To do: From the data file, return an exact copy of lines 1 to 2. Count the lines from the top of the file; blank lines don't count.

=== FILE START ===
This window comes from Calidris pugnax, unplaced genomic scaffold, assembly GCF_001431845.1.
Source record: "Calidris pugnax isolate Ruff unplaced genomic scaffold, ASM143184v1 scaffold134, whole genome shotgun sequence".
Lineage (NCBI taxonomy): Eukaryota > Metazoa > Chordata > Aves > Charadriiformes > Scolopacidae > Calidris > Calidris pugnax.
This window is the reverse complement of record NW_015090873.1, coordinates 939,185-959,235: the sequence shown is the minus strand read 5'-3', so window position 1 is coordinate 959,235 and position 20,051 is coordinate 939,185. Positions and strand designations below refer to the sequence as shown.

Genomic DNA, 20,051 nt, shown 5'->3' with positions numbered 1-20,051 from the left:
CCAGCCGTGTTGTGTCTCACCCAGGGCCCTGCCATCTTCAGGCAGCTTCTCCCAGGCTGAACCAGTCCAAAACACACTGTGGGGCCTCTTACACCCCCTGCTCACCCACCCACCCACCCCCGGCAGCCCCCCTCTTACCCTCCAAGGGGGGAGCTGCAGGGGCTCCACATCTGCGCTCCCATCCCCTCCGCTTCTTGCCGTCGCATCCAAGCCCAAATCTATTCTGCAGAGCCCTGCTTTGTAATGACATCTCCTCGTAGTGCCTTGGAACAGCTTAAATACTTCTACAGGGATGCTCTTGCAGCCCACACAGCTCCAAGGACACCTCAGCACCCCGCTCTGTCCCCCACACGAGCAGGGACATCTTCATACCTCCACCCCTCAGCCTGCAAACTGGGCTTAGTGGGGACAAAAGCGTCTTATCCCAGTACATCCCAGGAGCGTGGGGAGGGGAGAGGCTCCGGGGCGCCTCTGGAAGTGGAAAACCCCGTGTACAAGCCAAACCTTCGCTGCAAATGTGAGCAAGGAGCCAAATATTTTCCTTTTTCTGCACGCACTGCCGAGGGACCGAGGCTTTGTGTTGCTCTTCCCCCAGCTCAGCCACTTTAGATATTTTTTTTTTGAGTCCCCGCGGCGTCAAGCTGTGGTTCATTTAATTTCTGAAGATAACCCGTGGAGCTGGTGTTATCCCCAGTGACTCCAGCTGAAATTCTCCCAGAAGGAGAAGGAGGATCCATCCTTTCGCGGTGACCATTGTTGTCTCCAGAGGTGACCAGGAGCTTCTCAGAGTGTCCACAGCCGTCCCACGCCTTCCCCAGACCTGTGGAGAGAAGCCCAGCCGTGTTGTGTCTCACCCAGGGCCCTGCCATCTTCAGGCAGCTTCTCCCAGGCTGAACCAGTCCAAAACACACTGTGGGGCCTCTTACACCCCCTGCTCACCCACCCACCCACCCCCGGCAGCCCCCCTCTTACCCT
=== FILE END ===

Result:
This window comes from Calidris pugnax, unplaced genomic scaffold, assembly GCF_001431845.1.
Source record: "Calidris pugnax isolate Ruff unplaced genomic scaffold, ASM143184v1 scaffold134, whole genome shotgun sequence".